EIN EL-HILWEH CAMP, S. LEBANON
An old woman gingerly opens a plastic sack and pulls out a bundle of yellow and dog-eared scraps of paper. The musty smell of history seeps out too, overpowering for a moment the usual waft of too many chickens in too little space that comes from the cramped square of muddy earth out back.
Najeiah Abed al-Ghani is a Palestinian woman who has lived in the Ein el-Hilweh refugee camp in Sidon, southern Lebanon, for 50 years, since her family was forced to flee their farm in 1948 when Israel was created.
Today she is disappointed because she can't find the one document that, to her mind, matters.
Her fingers unfold one scrap of paper after another, each tax receipt proof that her family members were once law-abiding citizens under the British-mandate Government of Palestine. The little parchments from a long-disappeared past are written in English, Arabic, and Hebrew.
As she works through the pile, the television across the room flickers onto news images that explain much about why the 11 Palestinian camps in Lebanon - and many others throughout the region - have become permanent fixtures of the Mideast landscape.
There is US mediator Dennis Ross shaking hands and "holding talks" with a frail Palestinian leader Yasser Arafat. Then there is a shot of Israel's right-wing Prime Minister Benjamin Netanyahu, very strong-looking by comparison, striding purposefully toward a podium and making a speech. News of the collapsing peace process, the rhetorical blasts of lost peace and threatened war, has hardly changed in the past year.
But Mrs. Ghani is not impressed. She can't find the title deed to her father's property, to prove that her family once had a legal right to land in their village. South across border in Israel, she says, her old village has been demolished.
The title deed is somewhere, she insists, preserved carefully since she was a girl.
Her village resisted takeover first by Zionist forces, and then by the soldiers of the new Jewish state. When Israelis finally took control of the village, she says - her father was among its defenders, using a bolt-action rifle - dozens of men were killed.
"Since then, everybody promised that we would go back," says Ghani. "But even if they gave us Lebanon or Syria to live, we would not accept it as our homeland."
Dreaming of a utopia
Voices rarely emerge from this refugee camp. The Lebanese government is mindful of the important role that Palestinian guerrillas under Mr. Arafat's command played in Lebanon's 15-year civil war, which ended in 1990, and all 17 or 18 Palestinian factions are today forced to live within the confines of the camps.
The camps are still well-armed, and most inside reject Arafat's embrace of the 1993 Oslo peace process. They still talk of violence and armed struggle, of "liberating all of Palestine," though even in Lebanon the 130,000 or so refugees long ago wore out their welcome.
So they wait, as they have for five decades, living in squalor in the tightly packed camps. Except for this one - the largest and most crowded in Lebanon, with 40,000 people - building materials to expand are forbidden.
Despite daily reminders of dispossession, the reasons for hope are nearly institutionalized. "From what I heard, Palestine is very beautiful, like heaven," says Salima Salim Mohamed, a secretary who has spent her entire life in this camp.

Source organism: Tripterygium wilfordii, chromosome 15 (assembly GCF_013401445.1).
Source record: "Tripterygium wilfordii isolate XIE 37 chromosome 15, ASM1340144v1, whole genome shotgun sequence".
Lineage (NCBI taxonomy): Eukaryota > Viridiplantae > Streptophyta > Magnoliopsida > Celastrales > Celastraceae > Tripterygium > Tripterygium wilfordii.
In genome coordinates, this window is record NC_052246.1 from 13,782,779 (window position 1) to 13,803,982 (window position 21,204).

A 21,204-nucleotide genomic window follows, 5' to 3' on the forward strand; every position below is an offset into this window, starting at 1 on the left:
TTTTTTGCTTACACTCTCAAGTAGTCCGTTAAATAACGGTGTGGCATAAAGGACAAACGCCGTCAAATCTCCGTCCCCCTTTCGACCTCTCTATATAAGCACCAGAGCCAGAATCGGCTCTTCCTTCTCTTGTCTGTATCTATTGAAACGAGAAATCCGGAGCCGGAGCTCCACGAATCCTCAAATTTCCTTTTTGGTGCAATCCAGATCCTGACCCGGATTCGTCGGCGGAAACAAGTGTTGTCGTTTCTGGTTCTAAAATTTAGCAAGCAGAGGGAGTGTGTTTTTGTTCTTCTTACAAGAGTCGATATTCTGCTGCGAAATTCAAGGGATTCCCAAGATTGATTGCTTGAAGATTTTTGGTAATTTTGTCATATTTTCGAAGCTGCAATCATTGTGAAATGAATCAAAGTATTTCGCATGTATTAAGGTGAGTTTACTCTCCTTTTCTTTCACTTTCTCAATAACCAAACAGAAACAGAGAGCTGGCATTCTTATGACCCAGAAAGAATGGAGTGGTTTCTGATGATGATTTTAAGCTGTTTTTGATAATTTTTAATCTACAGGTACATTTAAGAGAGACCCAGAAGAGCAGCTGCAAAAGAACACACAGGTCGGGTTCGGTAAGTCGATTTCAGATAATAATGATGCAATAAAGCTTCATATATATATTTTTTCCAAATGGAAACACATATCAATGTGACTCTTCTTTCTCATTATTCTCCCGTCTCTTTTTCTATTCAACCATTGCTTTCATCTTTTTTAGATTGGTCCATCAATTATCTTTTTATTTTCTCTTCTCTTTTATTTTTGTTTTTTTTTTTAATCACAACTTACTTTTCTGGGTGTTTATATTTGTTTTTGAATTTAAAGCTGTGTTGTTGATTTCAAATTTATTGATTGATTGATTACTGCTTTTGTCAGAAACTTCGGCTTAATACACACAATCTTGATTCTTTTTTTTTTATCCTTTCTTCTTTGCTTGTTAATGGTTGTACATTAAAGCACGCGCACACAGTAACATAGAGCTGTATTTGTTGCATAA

"It's a paradise," she says, adding another layer to an illusory utopia. "It's always green, with orchards. Everyone lives together, neighbors are like brothers, and it is very peaceful." This image bears a striking resemblance to the Paradise promised to Palestinian and Islamist "martyrs" when they agree to sacrifice themselves as suicide bombers.
But is dreaming of such a promised land still of value, half a century later? "Of course," answers Ms. Mohamed's aunt, Wadha Issa Mohamed. She was 13 when her farming family left their village after hearing rumors of "Zionist massacres" in 1948.
"There is no place other than Palestine," she says. "When we see Israelis celebrating now, we really start crying. Those are bad memories, because someone celebrates having land, when someone else has been thrown out of their land."
She swallows hard at the thought, while separating seed from husks in a wide bowl. "If everyone goes back," she adds, "we can live as before."
That view is expressed by more than a few of the most elderly refugees in the camp, who remember that they lived at peace for years with Jews in Palestine, before the "Zionists came from outside," they say, and stirred up trouble by fighting for their own state.
"If people said I could go back, I would drop everything and go," says Mohammed Ibrahim al-Kouti, with square eyeglasses and white skull cap setting off the gray of his short beard. "But Arafat only made a deal for Gaza and the West Bank. What about the rest of Palestine, where I come from?"
His father had 120 acres of orchards, Mr. Kouti says. The land, rich with olive, orange, and lime trees, and grapevines was passed from grandfather to grandson.
"When I was growing up, these orchards were ours," he recalls. There is not much left of that wealth.
"We still believe we will go back," he says, though he knows from others who have visited that his village is rubble. Israel now appears invincible, he says, so he draws solace from the example of once-invincible Ottoman Empire that dominated the greater Mideast for 400 years, then disintegrated.
'To forget is impossible'
The all-important proof of ownership of his father's farm burned along with much of his house during Lebanon's civil war. But Kouti disappears for a few moments to find some identity documents from the period of the British mandate in Palestine.
He returns with palms up, and says he can't find them now.
"To forget Palestine is impossible," he says, to make up for lack of such tangible evidence. "For my grandchildren, they will remember that in Palestine there is a house for them."